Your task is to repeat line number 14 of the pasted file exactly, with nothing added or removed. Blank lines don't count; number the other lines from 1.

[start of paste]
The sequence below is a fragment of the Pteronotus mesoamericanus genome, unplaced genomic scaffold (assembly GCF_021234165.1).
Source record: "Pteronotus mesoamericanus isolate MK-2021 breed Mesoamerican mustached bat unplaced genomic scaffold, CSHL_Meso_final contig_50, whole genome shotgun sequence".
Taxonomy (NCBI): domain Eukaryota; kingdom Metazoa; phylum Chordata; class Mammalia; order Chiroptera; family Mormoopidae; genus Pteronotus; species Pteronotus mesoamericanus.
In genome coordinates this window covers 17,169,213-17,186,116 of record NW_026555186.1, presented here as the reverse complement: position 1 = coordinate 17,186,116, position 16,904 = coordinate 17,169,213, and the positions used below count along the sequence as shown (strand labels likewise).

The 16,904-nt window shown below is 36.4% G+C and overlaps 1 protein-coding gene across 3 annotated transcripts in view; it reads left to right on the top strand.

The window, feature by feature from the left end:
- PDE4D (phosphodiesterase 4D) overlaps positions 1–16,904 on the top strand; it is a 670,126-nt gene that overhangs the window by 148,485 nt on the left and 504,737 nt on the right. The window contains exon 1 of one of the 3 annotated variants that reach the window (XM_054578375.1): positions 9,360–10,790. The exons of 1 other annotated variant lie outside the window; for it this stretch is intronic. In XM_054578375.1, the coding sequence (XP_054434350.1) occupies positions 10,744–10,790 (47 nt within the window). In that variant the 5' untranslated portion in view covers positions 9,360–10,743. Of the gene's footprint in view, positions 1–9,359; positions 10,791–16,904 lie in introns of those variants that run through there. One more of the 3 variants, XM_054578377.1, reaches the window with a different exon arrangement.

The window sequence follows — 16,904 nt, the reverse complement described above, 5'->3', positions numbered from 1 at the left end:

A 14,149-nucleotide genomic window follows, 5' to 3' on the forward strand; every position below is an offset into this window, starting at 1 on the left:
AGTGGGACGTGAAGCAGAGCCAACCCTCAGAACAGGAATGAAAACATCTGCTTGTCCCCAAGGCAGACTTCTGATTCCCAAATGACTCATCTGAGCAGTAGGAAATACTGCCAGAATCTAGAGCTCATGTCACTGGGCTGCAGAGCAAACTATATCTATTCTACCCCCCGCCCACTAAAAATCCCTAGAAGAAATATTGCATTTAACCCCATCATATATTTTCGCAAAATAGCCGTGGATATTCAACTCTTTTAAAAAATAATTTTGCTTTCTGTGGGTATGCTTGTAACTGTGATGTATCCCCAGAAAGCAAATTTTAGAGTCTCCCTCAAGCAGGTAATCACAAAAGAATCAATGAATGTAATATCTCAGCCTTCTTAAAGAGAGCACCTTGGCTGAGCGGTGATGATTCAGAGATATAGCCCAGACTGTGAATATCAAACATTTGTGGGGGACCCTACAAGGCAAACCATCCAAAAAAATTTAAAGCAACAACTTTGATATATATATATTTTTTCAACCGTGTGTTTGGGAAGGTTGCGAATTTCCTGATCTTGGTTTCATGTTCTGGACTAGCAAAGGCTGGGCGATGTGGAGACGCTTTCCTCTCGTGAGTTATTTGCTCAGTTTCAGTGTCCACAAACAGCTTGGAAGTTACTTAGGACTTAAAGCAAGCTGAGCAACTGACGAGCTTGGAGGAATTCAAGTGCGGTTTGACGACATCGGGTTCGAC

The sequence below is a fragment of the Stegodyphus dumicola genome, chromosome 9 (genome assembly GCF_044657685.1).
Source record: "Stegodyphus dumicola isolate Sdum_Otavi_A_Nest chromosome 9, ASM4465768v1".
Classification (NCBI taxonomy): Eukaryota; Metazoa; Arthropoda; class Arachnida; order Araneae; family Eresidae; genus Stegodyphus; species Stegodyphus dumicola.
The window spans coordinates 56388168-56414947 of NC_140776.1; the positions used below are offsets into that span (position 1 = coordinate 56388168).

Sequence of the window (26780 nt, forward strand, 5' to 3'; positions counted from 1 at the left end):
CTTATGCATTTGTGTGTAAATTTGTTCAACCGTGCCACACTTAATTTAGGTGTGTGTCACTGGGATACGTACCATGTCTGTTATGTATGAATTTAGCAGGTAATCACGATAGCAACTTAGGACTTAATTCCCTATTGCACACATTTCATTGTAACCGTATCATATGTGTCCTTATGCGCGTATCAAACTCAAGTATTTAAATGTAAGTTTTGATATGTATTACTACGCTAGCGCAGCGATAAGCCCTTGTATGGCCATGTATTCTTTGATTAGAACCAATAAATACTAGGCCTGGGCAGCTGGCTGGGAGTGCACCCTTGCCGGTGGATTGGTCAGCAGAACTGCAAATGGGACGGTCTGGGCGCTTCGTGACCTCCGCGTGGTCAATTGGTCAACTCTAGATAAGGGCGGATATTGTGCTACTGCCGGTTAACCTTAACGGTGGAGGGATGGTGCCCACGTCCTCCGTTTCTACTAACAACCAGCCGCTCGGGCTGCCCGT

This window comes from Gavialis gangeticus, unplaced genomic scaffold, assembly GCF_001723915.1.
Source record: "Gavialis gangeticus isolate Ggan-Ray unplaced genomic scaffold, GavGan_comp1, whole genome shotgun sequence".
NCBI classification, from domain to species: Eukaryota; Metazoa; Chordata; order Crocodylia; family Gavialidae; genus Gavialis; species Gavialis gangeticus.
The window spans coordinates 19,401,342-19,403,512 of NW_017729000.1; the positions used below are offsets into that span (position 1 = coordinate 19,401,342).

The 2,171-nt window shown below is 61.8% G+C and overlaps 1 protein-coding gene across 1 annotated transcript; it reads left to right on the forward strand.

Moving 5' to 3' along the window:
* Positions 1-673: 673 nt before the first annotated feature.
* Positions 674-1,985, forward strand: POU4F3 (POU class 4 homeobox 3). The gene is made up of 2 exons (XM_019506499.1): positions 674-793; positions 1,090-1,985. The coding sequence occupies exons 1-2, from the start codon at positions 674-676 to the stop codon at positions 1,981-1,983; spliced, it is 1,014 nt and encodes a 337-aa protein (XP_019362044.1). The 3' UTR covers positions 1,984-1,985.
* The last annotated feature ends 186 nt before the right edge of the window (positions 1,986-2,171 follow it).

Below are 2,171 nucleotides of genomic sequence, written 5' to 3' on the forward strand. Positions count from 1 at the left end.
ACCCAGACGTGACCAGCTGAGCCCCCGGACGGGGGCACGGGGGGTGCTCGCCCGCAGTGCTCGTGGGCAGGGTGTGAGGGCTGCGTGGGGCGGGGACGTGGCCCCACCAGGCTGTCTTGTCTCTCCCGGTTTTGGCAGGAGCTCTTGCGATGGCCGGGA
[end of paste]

The window spans coordinates 56388168-56414947 of NC_140776.1; the positions used below are offsets into that span (position 1 = coordinate 56388168).